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Sarah Hutcherson headshot

What Solutions Exist for a ‘Toxic’ Workplace for Content Moderators at Facebook?

Content moderators at Facebook have pushed back against a culture in which they feel easily replaceable-on top of low pay and strict production quotas.

Humans with help from artificial intelligence have been enforcing Facebook’s community standards to ensure its 2.3 billion users do not interact with disturbing content. These 15,000 contractors who view videos of animal torture, beatings and more of humanity’s most horrific acts on the world’s largest digital community so users don’t have to watch are now bringing attention to the dark realities of their jobs.

Over the past year, these content moderators have taken different actions – including issuing lawsuits and breaking their non-disclosure agreements to share their stories with the press to highlight the grueling culture as they strive to make their case for better pay and workplace conditions. 

In a recent feature published on the Washington Post, a group of content moderators who work within an Accenture site in Austin issued a letter on an internal Facebook forum. The letter described the poor morale in their workplace due to a sense that they could be easily replaced, the jobs' low pay and strict production quotas.  

How Facebook is reinventing this toxic work environment

Facebook claims that it currently provides pre-training for all content moderators so they know how to access wellness support and ongoing coaching. The company says it also has a team of clinical psychologists who design and evaluate resiliency programs for all content moderation centers – as stated in Facebook’s blog.

The social network says it also plans to raise contractors’ hourly wage globally – including from $15 to $18 in Austin and from $20 to $22 in northern California’s Bay Area by the summer of 2020. Meanwhile, the company insists it is expanding on-site counseling for all hours of operation and developing a tool for content moderators to blur disturbing images before they review the material.

 “We have to run a very large-scale platform. We have to take care of the community. And that means we have to get a whole lot of work done,” Arun Chandra, the company’s vice president of scaled support, told The Verge, “but that is not at the expense of [contractors’] well-being.”

Moderation is critical to Facebook’s brand reputation

To secure its position as a leader in the technology space, Facebook must answer its own question about how to foster a safe community for its content moderators so the company can deliver on its brand’s mission to build community. Since Facebook’s moderators put the brand’s values of globalization and connectivity into action, they are critical to Facebook’s positioning as the company to bring communities from around the globe together.

“The fundamental reason for content moderation – its root reason for existing – goes quite simply to the issue of brand protection and liability mitigation for the platform,” explained Sarah T. Roberts, an assistant professor at UCLA who studies commercial content moderation.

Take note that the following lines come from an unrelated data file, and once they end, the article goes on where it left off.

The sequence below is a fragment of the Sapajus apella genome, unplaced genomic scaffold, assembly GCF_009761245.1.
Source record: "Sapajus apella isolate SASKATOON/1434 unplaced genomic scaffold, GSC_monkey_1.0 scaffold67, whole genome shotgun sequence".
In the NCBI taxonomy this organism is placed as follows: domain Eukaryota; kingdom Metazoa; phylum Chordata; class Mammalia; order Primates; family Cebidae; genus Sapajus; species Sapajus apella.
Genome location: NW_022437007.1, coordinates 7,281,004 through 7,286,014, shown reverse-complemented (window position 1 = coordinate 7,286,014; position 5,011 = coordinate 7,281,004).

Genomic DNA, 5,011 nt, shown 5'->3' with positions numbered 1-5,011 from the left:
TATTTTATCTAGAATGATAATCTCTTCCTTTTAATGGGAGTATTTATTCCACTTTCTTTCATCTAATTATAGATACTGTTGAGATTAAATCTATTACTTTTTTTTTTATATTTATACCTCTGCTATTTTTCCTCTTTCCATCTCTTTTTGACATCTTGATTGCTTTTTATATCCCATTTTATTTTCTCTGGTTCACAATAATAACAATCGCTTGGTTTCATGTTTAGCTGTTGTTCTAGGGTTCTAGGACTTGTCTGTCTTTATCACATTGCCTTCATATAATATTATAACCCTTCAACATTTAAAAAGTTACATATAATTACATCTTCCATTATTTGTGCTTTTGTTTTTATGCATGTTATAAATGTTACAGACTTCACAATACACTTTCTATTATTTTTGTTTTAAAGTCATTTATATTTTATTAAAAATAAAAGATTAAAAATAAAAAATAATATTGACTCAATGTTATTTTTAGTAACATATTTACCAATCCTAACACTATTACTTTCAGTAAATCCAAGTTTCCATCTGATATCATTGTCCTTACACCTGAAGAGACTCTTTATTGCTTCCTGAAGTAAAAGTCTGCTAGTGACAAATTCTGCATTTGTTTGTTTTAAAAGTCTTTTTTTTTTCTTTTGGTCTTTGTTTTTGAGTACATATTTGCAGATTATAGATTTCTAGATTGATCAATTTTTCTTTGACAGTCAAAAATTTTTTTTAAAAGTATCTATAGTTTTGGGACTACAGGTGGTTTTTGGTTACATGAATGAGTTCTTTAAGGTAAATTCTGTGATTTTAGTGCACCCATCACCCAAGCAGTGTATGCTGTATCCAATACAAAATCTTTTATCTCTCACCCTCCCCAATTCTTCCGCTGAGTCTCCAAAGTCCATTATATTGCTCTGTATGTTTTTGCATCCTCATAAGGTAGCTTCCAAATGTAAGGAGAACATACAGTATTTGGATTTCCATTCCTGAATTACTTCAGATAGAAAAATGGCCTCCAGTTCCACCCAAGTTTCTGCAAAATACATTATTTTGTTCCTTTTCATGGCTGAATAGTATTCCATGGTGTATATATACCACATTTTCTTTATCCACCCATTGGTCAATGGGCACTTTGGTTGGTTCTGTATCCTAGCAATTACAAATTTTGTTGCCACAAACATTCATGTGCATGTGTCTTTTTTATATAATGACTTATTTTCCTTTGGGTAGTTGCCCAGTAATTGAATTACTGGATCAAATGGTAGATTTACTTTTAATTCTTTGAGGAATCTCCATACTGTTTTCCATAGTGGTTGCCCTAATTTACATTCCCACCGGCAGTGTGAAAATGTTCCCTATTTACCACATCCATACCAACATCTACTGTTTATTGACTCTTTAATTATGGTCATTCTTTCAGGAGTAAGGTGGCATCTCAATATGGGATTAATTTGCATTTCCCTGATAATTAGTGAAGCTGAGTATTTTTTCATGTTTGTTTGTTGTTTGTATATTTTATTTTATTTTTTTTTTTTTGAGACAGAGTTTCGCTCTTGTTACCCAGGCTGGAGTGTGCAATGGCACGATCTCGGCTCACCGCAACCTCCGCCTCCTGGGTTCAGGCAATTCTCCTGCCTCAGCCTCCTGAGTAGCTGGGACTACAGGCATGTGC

“It is our job at Facebook to help people make the greatest positive impact while mitigating areas where technology and social media can contribute to divisiveness and isolation,” wrote CEO Mark Zuckerberg in a 2017 blog.  

How can Facebook mitigate the harsh realities of humanity to preserve its legacy and uphold democracy without harming thousands of contractors’ mental health?

What are viable ways to reinvent a toxic work environment?

One way Facebook can reinvent the toxic moderation environment is by hiring these content moderators as full-time employees, rather than as contractors. The result would be employees who had more affordable healthcare (and perhaps most importantly, access to mental health professionals), and would also be able to take time off for any reason without losing pay. A counter-argument to such a policy, however, would be that the scaling of such a solution would require huge sums of cash that would otherwise be used to retain talent in other areas of Facebook’s business.  

Another option the company could consider is to continue paid counseling sessions and other mental health services post-employment at Facebook for a certain length of time. Since some content moderators have reported PTSD symptoms and drug use, such long-term services would allow for a safer transition after their tenure at Facebook, continuing to their next jobs. In the end, employees would have access to longer and better well-rounded treatment.

Both solutions could come across as band-aid approaches, and would not stop thousands of contractors from watching traumatic videos day in and day out to create a safer Facebook community. Is it possible for Facebook to reinvent its strategy for fostering a safe global community that negates content moderation all together without closing its doors? What do you think?

Image credit: Glen Carrie/Unsplash

Sarah Hutcherson headshot

As a recent Bard MBA Sustainability graduate, Sarah is excited to be a contributing writer to TriplePundit to demonstrate how environmentally and socially responsible business is synonymous with stronger returns and a more sustainable world. She is most intrigued with how to foster regenerative food systems, develop inclusive and democratic workplaces and inspire responsible consumption.

Read more stories by Sarah Hutcherson